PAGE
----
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AB0268 Coronary Artery Stenosis in Patients with Rheumatiod Arthritis
  1. E. Gerasimova1,
  2. T. Popkova1,
  3. D. Novikova1,
  4. O. Fomicheva2,
  5. D. Kolmakova2,
  6. E. Nasonov1
  1. 1V.A. Nasonova Research Institute of Rheumatology
  2. 2Russian Cardiology Research and Production Complex, Moscow, Russian Federation

Abstract

Background Rheumatoid arthritis (RA) is a systemic inflammatory disease characterized by increased cardiovascular morbidity and mortality. Coronary angiography (CAG) is the gold standard to identify and assess the degree of coronary artery (CA) involvement. CA diseases (CAD) development in RA patients (pts) is associated with the accumulation of traditional risk factors and immunological disorders.

Objectives To determine the incidence and predictors of CA stenosis development in RA pts with suspected CAD.

Methods To analyze 63 RA pts (male/female 25/38, mean age 58 [52; 63] years, with long-standing RA (10,5 [7; 23] years), moderate to high clinical disease activity DAS 28 =4,7 [3,3; 5,8]). All pts underwent CA angiography. Multiple regression analysis was used to determine the risk of CA stenosis in RA pts.

Results CA stenosis was detected in 22 (35%) of the 63 pts, male/female 15/7 (I group), including single vessel involvement - in 15 (68%) pts, three-vessel damage - in 7 (32%) pts, without cases of documented two vessels lesions. The most common stenosis location was the middle segment of the left anterior descending artery (11 (50%) pts), the right coronary artery (RCA) was more rarely involved, and RCA stenosis was observed in 7 (33%) pts, stenosis of the middle RCA segment - in 9 (41%) out of 22 pts. In 41 (65%) out of 63 pts hemodynamically insignificant stenoses (<50%) or intact CA was documented, male/female 10/31 (II group). Groups were comparable in terms of age, disease duration and DAS 28 scores. Males prevailed in Group 1: 68% vs 24% in Group 2 (p<0,05). Detection rates of carotid artery atherosclerotic plaques and thickening of the intima-media were similar in Groups 1 and 2 (19/16% and 53/56% pts). The prevalence of traditional risk factors was also similar in both groups: hypertension - 77% and 88%, dyslipidemia - 26% and 33%, diabetes mellitus - 5% and 17%, smoking – 45% and 17%, physical inactivity - 58% and 42%, obesity - 45% and 32% pts in Group 1 and 2, respectively. Serum HDL cholesterol concentrations in Group 1 (1,2 [1,0;1,5]mmol/l) was lower, than in Group 2 (1,55 [1,3;2,0]mmol/l, p =0,03), while concentrations of cholesterol, LDL cholesterol and triglycerides did not differ in between the groups. There were no differences in therapeutic and dosing regiments (disease-modifying antirheumatic drugs (DMARDs), GEBAs and oral glucocorticiods (GCs)), with the only exclusion: the duration of GCs therapy was higher in Group 1 pts (5,3 [4;12] years) vs (3,1 [1,5;8], p<0,05) Group 2. The multiple regression analysis did not establish any direct relationship between CA stenosis and gender, age, RA activity, cholesterol and LDL cholesterol concentrations, use of DMARDs and oral GCs. Age was the strongest, but not statistically significant variable predicting stenosis (odds ratio (OR) 0,85; 95% CI [0,72–1,0], p =0,05), with the following HDL-C <1,2mmol/L for women and <1,0 mmol/L for men (OR 0,82; 95% CI [0,64–0,90], p =0,09).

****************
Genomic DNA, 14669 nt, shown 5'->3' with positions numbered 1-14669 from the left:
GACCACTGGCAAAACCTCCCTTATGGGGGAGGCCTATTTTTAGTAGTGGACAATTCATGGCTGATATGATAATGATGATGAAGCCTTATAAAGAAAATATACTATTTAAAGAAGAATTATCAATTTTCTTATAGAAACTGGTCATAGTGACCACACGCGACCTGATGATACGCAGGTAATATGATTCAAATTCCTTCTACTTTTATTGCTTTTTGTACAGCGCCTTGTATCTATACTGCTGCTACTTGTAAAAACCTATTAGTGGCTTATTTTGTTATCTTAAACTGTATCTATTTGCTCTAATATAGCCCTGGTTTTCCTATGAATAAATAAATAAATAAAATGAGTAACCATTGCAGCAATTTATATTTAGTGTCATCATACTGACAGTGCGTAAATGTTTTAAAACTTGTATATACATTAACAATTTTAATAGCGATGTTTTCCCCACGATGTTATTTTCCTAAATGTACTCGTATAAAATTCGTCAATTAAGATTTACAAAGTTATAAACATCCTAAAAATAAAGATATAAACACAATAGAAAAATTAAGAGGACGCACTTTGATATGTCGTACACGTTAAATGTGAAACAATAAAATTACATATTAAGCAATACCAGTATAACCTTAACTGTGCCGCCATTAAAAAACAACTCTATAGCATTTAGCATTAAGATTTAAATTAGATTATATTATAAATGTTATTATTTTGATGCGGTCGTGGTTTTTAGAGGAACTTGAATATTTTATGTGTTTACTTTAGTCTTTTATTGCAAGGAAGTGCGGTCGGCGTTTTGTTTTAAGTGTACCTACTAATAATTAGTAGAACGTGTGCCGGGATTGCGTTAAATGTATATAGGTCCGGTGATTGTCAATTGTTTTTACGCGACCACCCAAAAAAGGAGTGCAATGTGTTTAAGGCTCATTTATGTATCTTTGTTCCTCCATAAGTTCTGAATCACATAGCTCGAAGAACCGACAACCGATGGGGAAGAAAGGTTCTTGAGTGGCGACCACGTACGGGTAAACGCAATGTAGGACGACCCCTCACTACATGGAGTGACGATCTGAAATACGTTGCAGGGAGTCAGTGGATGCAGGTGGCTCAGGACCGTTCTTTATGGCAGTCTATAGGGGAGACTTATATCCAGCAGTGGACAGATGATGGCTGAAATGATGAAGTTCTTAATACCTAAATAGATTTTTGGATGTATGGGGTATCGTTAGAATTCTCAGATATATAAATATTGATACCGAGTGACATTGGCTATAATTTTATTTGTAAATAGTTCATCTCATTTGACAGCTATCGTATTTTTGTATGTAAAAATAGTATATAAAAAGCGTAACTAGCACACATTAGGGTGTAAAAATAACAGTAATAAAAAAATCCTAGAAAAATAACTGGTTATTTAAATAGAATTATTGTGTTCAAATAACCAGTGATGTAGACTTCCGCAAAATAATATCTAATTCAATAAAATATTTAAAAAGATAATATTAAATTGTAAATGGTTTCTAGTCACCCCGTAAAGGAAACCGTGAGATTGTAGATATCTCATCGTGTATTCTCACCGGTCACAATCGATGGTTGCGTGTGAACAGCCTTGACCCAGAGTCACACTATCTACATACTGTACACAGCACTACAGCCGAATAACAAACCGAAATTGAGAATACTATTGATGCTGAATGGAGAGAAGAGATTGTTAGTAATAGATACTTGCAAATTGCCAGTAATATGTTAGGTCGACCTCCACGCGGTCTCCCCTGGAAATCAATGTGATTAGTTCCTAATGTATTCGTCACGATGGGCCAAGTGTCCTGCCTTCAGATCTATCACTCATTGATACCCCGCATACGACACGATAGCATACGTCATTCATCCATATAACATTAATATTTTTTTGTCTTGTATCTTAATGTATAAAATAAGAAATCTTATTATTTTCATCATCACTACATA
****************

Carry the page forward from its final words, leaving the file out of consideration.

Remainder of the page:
Conclusions Male gender, low HDL cholesterol levels and long-term GCs use seem to increase the risk of coronary artery stenosis in RA pts.

Disclosure of Interest None declared

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